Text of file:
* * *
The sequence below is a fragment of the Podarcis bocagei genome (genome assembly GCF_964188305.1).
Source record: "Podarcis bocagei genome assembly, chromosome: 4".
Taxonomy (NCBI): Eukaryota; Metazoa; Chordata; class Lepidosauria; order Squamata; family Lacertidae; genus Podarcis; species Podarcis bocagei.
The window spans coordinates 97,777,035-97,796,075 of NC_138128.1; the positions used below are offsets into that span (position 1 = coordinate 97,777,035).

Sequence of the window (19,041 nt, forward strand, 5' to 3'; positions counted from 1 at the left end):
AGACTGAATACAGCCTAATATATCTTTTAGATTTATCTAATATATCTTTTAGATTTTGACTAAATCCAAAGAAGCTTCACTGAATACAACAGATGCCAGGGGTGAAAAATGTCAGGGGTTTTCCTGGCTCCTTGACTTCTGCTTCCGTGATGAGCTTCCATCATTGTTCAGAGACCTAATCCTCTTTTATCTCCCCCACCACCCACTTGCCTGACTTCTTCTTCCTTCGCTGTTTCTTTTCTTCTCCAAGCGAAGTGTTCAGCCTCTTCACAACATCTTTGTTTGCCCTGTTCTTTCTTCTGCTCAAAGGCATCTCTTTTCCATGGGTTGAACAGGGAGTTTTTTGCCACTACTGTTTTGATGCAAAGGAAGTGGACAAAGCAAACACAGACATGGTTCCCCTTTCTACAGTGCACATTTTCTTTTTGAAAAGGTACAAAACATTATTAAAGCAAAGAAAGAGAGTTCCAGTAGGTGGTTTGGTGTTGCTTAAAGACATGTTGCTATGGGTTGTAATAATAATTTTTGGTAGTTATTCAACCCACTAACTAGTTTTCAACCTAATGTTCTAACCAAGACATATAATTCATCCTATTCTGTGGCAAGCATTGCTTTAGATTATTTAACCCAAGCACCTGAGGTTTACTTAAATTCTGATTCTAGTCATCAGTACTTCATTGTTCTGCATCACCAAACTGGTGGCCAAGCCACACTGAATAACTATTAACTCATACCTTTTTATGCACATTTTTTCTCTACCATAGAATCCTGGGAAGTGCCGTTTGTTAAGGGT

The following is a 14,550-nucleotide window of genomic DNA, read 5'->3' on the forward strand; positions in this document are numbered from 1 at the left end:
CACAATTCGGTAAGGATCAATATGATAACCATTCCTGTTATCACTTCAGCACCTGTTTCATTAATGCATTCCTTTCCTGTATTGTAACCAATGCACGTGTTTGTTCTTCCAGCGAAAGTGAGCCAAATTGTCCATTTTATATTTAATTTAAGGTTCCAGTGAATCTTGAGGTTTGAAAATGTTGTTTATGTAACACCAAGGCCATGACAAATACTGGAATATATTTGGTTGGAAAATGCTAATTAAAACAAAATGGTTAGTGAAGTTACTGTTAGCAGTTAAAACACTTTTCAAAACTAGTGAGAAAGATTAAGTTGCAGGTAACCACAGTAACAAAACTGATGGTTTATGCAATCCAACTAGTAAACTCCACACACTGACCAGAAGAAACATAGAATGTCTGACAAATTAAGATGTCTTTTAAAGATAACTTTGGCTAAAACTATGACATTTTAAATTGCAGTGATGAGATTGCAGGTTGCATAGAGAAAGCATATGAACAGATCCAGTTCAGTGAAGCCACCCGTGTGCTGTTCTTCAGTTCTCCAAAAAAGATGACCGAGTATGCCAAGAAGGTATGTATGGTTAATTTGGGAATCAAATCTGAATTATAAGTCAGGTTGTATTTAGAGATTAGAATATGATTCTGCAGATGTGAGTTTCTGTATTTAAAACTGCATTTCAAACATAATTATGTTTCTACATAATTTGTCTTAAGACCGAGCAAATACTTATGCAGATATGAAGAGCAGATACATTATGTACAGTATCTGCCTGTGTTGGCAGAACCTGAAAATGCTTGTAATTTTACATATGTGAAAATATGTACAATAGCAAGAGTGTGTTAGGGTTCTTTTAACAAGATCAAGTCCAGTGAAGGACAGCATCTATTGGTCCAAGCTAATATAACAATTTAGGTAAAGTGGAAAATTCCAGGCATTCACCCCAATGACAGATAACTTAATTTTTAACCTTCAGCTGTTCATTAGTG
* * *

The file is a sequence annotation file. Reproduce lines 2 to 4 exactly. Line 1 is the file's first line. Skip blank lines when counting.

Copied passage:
Source record: "Podarcis bocagei genome assembly, chromosome: 4".
Taxonomy (NCBI): Eukaryota; Metazoa; Chordata; class Lepidosauria; order Squamata; family Lacertidae; genus Podarcis; species Podarcis bocagei.
The window spans coordinates 97,777,035-97,796,075 of NC_138128.1; the positions used below are offsets into that span (position 1 = coordinate 97,777,035).